Hoover Institution Library and Archives

  (Redirected from Hoover War Library)
The Hoover Institution Library and Archives are located at Stanford University. The library is in the Hoover Tower and the archives reading room adjoins the courtyard below.

The Hoover Institution Library and Archives is a research center and archival repository located at Stanford University, near Palo Alto, California in the United States of America. Built around a collection amassed by Stanford graduate Herbert Hoover prior to his becoming President of the United States, the Hoover Library and Archives is largely dedicated to the world history of the 20th and 21st centuries. It includes one of the largest collections of political posters in the world.

Organizational historyEdit


President Herbert Hoover (1874–1964) was an alumnus of Stanford University, graduating in 1895 to become a mining engineer.[1] Successful in business enterprise from an early age in a managerial capacity, Hoover also developed a deep affection for book collecting, building an impressive personal collection.[1]

When World War I erupted, Hoover found himself in Europe, quickly becoming involved in ongoing efforts to provide relief aid to wartime refugees.[1] In 1915 Hoover's professional life intersected with his bibliophilic proclivities when his friend Ephraim D. Adams suggested that Hoover take it upon himself to preserve the records of the organization he directed, the Commission for Relief in Belgium.[1] Hoover accepted this task and began assembling the mass of books, posters, and documents which would become the foundation of the so-called "Hoover War Collection" — earliest incarnation of the Hoover Institution Library and Archives.[1]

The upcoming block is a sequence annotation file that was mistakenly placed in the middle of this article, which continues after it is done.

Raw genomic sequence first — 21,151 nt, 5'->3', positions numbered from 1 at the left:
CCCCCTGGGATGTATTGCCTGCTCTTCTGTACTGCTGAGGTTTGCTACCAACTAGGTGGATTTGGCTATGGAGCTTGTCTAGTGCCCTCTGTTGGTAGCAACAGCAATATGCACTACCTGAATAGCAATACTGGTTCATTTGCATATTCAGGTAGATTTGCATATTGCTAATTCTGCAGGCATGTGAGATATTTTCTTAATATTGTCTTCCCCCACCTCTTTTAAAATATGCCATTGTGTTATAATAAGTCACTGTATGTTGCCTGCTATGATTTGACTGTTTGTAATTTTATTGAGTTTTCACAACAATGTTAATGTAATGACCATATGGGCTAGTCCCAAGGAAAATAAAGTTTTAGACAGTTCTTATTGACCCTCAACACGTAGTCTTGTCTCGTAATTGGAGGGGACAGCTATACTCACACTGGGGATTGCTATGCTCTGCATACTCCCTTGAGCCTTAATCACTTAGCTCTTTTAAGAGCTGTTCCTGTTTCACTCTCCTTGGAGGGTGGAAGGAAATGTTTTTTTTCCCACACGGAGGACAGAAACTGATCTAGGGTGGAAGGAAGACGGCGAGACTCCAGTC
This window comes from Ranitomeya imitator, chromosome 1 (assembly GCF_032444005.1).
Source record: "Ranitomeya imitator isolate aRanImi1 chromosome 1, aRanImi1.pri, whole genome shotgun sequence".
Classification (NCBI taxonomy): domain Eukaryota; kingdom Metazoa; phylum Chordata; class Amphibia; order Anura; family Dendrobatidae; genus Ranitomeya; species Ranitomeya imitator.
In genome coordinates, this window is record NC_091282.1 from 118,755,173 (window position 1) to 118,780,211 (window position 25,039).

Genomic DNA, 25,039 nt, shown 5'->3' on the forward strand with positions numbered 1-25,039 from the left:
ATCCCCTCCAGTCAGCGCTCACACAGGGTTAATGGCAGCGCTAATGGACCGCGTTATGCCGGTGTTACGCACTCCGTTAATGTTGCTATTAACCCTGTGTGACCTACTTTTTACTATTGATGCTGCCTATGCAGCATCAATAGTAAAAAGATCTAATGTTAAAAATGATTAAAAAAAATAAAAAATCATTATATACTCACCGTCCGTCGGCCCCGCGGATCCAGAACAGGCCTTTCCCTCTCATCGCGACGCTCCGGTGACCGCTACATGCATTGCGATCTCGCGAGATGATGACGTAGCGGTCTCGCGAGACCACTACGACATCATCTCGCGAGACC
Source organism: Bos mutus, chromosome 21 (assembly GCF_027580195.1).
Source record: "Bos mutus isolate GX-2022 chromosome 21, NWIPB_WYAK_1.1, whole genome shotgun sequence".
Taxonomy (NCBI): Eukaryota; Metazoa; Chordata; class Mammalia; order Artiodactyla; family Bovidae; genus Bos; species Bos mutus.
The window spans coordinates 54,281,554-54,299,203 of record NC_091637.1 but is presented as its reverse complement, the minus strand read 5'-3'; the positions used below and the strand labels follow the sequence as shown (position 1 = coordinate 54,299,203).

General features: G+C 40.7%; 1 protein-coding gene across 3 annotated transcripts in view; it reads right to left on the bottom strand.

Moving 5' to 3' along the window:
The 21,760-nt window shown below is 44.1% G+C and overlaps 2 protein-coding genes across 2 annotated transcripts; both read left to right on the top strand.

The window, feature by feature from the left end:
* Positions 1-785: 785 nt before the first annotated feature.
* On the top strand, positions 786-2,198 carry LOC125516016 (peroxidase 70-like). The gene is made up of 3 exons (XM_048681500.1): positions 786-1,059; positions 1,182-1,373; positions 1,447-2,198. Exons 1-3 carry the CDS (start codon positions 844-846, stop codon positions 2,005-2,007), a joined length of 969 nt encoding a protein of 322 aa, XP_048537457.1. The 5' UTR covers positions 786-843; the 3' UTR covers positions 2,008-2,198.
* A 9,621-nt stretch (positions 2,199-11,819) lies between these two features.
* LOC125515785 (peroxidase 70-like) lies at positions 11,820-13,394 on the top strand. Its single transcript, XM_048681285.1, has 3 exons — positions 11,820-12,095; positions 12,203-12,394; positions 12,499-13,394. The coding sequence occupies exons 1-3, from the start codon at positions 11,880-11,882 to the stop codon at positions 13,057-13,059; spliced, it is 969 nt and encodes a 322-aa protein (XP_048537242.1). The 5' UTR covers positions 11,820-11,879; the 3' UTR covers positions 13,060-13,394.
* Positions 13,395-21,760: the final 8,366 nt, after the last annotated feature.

Hoover also later recounted that he was further driven in the task of systematic archiving by his own wartime research as food administrator. In the first volume his memoirs, published in 1951, Hoover wrote:

I did a vast amount of reading, mostly on previous wars, revolutions, and peace-makings of Europe and especially the political and economic aftermaths. At one time I set up some research at London, Paris, and Berlin into previous famines in Europe to see if there had developed any ideas on handling relief and pestilence. ... I was shortly convinced that gigantic famine would follow the present war. The steady degeneration of agriculture was obvious. ... I read in one of Andrew D. White's writings that most of the fugitive literature of comment during the French Revolution was lost to history because no one set any value on it at the time, and that without such material it became very difficult or impossible to reconstruct the real scene. Therein lay the origins of the Library on War, Revolution and Peace at Stanford University.[2]